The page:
A healthy content life requires balance, and not always easy to achieve back in my 20s and 30s. Looking back, I rarely took the straightforward route, was always hardest on myself and as a perfectionist, I had to do everything myself. Not the best plan, especially if you’re a single mother working full time. Without going into all the details, let’s just say ‘I lived in interesting times…’
In 2001, my life spiralled out of control, but I’d always been good at brushing problems I had no solution to, under the proverbial carpet–a bit too good! Instead, I lived in denial, ignored my mounting symptoms while trying to plough on through. By the end of 2002, I could no longer ignore the dark thoughts, constant negative internal monologues, and incessant crying for no reason. Somewhere along the way I had turned into someone I no longer recognised or liked. I was desperate to return to my usual sarcastic, independent self, and by then I would have tried almost anything…
I went to see a Doctor, and he confirmed what I already suspected, I was suffering from stress-induced depression, commonly known as professional burnout. I went home with a prescription for Effexor (anti-depressant) and Xanax (anti-anxiety), along with a dose of anger at myself for letting down the side and not being strong enough. Anti-depressants are not a quick and easy fix, just the opposite in my experience. They can take anywhere between 6-8 weeks to take effect. Then come the side effects, some of which are no joke, like ‘… you may suffer from suicidal thoughts…’ I mean seriously!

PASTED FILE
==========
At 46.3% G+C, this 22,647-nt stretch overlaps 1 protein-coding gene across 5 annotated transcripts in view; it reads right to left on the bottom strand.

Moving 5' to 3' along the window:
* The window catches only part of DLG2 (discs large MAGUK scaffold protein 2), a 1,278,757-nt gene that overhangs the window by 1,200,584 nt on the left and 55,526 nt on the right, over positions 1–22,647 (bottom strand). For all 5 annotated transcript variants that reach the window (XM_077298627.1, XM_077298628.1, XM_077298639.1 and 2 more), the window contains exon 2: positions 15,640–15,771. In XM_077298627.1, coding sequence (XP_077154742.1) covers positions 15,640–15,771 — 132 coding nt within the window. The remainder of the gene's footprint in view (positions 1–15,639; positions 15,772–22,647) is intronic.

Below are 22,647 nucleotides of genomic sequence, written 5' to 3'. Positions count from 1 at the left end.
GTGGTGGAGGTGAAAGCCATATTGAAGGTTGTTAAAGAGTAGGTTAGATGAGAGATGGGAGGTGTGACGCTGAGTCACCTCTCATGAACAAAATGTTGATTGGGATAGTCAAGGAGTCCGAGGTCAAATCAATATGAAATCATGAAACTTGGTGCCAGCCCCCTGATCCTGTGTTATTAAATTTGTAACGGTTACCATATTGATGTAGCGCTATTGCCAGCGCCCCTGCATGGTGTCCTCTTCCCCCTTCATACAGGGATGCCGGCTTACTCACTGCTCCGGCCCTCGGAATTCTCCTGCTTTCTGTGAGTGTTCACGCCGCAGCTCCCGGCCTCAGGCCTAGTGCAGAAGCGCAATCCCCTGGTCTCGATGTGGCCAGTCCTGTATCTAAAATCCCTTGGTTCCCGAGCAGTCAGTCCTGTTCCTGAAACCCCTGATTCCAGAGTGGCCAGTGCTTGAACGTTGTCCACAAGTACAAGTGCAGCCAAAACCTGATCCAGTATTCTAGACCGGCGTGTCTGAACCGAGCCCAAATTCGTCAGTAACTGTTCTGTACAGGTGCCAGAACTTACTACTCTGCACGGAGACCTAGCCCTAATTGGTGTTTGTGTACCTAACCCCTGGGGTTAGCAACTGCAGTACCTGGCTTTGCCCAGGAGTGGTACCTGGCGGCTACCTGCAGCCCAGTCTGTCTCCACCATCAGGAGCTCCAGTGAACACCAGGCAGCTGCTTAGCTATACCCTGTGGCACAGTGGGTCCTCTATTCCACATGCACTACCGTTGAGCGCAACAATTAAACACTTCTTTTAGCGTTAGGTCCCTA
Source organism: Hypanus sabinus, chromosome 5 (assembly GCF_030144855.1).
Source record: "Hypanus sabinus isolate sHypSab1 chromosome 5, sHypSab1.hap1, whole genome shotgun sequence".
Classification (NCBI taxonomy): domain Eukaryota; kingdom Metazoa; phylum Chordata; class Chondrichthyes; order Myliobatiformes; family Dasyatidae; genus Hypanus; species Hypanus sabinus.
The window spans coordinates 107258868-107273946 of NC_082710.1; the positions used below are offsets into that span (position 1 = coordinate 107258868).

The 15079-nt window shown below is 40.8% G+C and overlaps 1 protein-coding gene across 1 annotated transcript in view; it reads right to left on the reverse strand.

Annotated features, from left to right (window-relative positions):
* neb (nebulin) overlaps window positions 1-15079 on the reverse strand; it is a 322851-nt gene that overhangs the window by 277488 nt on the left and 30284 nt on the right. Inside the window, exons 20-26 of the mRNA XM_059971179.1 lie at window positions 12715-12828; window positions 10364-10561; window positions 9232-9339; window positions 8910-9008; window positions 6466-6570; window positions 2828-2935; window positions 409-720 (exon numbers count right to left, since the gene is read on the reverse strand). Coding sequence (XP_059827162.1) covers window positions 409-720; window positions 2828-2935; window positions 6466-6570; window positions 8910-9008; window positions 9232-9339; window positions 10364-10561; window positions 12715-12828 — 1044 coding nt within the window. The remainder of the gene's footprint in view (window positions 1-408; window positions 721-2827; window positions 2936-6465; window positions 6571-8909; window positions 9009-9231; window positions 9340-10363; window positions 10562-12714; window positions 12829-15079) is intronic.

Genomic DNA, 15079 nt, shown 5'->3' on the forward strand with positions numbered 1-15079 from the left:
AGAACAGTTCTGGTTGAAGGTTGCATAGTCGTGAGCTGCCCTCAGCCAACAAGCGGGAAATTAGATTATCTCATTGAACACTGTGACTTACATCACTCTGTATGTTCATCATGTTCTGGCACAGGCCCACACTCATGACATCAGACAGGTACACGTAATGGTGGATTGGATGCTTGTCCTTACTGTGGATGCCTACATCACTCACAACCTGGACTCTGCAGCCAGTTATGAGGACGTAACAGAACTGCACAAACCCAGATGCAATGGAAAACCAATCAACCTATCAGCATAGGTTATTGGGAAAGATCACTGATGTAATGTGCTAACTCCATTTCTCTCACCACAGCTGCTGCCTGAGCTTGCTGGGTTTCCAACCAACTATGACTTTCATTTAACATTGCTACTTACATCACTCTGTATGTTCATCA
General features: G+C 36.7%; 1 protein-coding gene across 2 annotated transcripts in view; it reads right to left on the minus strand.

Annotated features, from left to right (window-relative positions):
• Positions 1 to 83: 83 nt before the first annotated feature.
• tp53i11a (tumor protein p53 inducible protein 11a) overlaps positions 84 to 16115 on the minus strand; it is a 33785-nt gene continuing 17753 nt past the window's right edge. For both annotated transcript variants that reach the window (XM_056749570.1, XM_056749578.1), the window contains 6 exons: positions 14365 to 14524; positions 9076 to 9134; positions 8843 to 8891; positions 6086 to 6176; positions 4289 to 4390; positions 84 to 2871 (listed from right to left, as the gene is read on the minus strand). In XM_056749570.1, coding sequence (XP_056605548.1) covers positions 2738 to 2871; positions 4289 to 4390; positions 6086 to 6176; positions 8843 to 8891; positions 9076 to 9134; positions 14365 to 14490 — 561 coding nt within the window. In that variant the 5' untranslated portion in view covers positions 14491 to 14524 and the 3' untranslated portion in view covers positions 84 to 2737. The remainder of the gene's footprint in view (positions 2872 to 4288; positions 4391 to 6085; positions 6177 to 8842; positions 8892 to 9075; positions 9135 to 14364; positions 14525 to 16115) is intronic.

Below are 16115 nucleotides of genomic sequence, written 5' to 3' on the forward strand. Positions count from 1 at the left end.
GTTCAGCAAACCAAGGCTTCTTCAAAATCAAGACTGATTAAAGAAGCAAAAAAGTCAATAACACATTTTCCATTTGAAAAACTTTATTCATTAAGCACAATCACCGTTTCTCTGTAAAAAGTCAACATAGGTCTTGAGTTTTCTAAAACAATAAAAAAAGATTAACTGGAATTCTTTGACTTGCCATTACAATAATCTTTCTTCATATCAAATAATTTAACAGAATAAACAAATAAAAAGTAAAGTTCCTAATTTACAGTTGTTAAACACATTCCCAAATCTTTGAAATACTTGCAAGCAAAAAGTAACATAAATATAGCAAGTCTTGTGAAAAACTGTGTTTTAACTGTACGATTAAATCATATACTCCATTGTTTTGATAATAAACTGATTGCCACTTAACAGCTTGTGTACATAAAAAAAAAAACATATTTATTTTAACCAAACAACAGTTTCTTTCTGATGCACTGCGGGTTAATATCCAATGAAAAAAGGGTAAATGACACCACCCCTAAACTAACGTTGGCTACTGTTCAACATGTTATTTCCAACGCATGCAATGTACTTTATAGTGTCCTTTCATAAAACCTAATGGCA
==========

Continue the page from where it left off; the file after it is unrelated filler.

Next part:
Anyway, when the anti-depressants kicked in I felt numb and disconnected, a feeling I didn’t enjoy and considering my state of mind that’s saying something. Then one morning I woke up and came to the slow, horrible realisation that I had no memory of the last 3 days, not even a glimmer, and that scared me. I flushed all the pills down the toilet, against the Doctor’s advice, and for a while, I went back to brushing things under the carpet… The problem with the carpet trick is an additional set of self-made issues involving bailiffs, debt collectors, and hiding in the bathroom pretending to be out, start popping up.
Fast forward to May 2010, and everything came to a head in the form of a total mental meltdown in the reception area of my work, not pretty. When I got home, I rang my Doctor (a different Doctor I’d seen for three years) who listened to me for as long as it took to sob out my story. He pointed out that stress-induced depression was the curse of the strong, which turned out to be the first step in accepting that I had not failed at my life instead the circumstances of my life had failed me, and I didn’t have the tools to help myself. My Doctor also gave me a prescription for Sipralexa (anti-depressant), an appointment for the next week and the next two weeks off work. 2 weeks turned into six years, several more anti-depressants and their respective side-effects.